Spokane County, with some exceptions, will no longer ask job applicants about their criminal record, joining a national push to "ban the box" and give candidates with convictions a fair chance.
Spokane County Commissioners Al French, Josh
Wilson Criscione photo
Spokane County Commissioner Josh Kerns: ""We wouldn't want to disqualify a good candidate because of something that happened back in their past."
Kerns and Mary Kuney adopted the policy change Tuesday. From now on, employment applications no longer will ask if a candidate has been convicted by a court of law within the past 10 years. The county will not run a criminal background check on candidates until after the county has determined the applicant is otherwise qualified for the position.
"We wouldn't want to disqualify a good candidate because of something that happened back in their past," Kerns tells the Inlander.
"That was our thought on it."
The policy change has been in the works for four or five months, says Tim Hansen, Spokane County Human Resources Director. Hansen says French approached HR then wanting the department to look into how it could change its policy. Nationwide, 150 cities and counties have adopted ban-the-box policies
, according to the National Employment Law Project. The county's policy, Hansen says, is similar to city of Spokane's policy, changed in 2014.
"We actually modeled ours pretty heavily after the city's," Hansen says.
In 2016, out of 14,000 applications processed by county HR, only four percent were eliminated due to a conviction occurring in the last 10 years, according to the county.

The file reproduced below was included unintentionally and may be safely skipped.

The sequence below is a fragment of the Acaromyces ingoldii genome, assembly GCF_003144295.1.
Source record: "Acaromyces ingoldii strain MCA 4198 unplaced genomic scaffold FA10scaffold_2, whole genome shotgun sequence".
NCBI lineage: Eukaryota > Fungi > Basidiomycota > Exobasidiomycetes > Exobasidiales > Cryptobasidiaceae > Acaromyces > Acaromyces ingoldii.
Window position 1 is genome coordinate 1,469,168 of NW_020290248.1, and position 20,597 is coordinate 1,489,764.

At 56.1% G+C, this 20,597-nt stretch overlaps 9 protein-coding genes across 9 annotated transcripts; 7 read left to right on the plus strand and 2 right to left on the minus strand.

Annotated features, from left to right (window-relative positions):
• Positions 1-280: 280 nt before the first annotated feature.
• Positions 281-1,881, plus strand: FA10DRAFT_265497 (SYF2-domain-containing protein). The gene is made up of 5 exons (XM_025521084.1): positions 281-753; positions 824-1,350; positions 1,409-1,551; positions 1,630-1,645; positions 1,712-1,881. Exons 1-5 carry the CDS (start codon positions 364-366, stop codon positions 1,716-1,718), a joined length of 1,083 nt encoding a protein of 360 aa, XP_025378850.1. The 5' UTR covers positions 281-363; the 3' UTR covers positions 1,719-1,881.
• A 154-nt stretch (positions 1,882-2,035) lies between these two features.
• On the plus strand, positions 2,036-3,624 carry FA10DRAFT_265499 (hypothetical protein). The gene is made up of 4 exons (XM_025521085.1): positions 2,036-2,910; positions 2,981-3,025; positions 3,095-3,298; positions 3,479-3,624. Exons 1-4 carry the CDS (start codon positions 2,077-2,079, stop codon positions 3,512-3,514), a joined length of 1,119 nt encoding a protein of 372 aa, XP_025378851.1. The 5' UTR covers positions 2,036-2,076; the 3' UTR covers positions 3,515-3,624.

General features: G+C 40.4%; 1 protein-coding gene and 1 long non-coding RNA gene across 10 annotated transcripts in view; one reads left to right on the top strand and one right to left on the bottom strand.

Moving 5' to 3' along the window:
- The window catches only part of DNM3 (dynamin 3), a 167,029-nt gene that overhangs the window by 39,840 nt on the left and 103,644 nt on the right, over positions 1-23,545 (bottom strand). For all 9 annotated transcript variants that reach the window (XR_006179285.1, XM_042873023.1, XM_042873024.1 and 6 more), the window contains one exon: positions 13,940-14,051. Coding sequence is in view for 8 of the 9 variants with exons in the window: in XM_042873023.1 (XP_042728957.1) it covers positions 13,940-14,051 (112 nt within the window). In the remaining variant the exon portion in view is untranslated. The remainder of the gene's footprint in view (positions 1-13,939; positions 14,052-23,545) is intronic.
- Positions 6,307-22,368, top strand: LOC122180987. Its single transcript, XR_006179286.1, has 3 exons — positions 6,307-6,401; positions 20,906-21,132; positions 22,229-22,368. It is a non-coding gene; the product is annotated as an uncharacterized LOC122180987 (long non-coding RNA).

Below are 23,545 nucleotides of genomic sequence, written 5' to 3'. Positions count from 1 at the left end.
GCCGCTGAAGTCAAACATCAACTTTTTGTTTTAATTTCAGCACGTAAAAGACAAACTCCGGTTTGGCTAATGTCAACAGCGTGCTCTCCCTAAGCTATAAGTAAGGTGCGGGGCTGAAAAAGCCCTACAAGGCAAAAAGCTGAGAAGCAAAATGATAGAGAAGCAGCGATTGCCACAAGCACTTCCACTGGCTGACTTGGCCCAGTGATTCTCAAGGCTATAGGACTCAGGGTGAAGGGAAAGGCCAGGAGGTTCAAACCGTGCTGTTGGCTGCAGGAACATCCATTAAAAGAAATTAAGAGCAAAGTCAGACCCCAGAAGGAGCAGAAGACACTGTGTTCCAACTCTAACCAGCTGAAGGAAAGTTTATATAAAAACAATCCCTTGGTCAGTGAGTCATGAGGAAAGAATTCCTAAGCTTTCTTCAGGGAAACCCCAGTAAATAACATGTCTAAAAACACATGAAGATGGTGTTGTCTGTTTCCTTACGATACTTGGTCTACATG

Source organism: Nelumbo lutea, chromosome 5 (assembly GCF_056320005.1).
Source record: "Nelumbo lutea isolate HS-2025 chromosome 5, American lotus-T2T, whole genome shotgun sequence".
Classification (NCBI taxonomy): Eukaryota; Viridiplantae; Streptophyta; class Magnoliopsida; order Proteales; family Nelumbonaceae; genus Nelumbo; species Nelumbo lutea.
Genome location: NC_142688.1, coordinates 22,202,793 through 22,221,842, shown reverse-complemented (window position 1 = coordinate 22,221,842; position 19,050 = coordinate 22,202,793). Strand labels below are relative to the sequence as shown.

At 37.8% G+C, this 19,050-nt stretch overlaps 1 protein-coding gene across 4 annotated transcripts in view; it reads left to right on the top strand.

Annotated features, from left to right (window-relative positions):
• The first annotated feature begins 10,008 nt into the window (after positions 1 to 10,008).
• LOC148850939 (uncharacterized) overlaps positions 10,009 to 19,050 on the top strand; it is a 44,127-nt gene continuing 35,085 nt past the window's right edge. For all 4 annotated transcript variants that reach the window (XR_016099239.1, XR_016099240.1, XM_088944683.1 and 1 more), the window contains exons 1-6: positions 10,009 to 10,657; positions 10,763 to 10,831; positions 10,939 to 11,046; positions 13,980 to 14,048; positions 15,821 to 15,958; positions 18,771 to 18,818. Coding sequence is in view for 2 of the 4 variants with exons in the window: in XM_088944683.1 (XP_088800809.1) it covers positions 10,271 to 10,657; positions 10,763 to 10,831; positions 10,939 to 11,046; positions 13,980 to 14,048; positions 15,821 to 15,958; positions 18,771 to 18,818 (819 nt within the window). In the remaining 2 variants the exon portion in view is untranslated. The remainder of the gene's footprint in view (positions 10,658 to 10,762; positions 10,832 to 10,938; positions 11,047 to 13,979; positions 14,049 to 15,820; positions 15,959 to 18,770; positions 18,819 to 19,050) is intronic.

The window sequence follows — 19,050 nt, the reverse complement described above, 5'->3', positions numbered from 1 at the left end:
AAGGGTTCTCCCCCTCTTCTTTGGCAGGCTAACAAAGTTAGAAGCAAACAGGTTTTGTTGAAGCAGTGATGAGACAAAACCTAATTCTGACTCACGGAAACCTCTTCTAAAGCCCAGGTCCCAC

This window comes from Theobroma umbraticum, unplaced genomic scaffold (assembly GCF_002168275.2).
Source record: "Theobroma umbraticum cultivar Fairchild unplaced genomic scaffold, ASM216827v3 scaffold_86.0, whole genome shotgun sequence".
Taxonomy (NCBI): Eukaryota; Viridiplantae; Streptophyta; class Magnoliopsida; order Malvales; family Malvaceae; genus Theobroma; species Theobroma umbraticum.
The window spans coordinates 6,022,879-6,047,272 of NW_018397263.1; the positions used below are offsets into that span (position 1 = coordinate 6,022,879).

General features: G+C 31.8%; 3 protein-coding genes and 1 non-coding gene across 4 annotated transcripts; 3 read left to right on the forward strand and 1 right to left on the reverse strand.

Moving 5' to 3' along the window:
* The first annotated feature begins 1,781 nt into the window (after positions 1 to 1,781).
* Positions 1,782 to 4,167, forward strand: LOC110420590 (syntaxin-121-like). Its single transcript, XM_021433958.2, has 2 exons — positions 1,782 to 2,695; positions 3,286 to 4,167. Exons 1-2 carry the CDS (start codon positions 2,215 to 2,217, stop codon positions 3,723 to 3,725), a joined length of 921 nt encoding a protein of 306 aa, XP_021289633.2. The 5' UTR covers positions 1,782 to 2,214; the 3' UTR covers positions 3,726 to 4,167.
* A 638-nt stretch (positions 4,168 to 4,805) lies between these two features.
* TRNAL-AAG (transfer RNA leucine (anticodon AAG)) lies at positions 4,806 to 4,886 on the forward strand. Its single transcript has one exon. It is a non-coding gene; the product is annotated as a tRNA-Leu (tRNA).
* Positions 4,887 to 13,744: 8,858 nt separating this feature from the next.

Departments dealing with public safety — such as the Spokane County Sheriff's Office, detention services, and court systems — are excluded from the policy.
"The whole basis of this approach would be to look at the experience, the skills, and then once we felt like they were a viable candidate, at that point we would do a criminal background check," Hansen says.
Rick Eichstaedt, executive director of Spokane's Center for Justice, which has pushed for ban-the-box legislation statewide, says he was happy to hear about the county's change in policy. He was encouraged that the conservative board of commissioners supported the idea after the mostly liberal Spokane City Council did so years earlier.
"This indicates that it's not a liberal vs. conservative issue," he says. "It's: 'How committed are we to get back to work after people come out of a system?'"
The next step, he says, is for such policies to extend to the private sector. So far, those efforts have been unsuccessful both in the city of Spokane and statewide, the latter despite 6th District Sen. Michael Baumgartner, a Republican, coming around to the idea earlier this year
"Frankly, passing it statewide gets rid of concerns that businesses have, that this is going to create an unfair regulatory burden," Eichstaedt says. "If it applies statewide, then everybody in the state has to comply with it."
Eichstaedt says the Center for Justice hasn't pushed for a ban-the-box policy for the private sector on a county level. And if he did, he may see little support. Kerns says requiring private businesses to "ban the box" would be outside of the county commission's role.
"I don't think it's our place in county government to do that," Kerns says. "This is something that we feel is going to be able to work for us, and I think this is more of us leading by example, rather than mandates."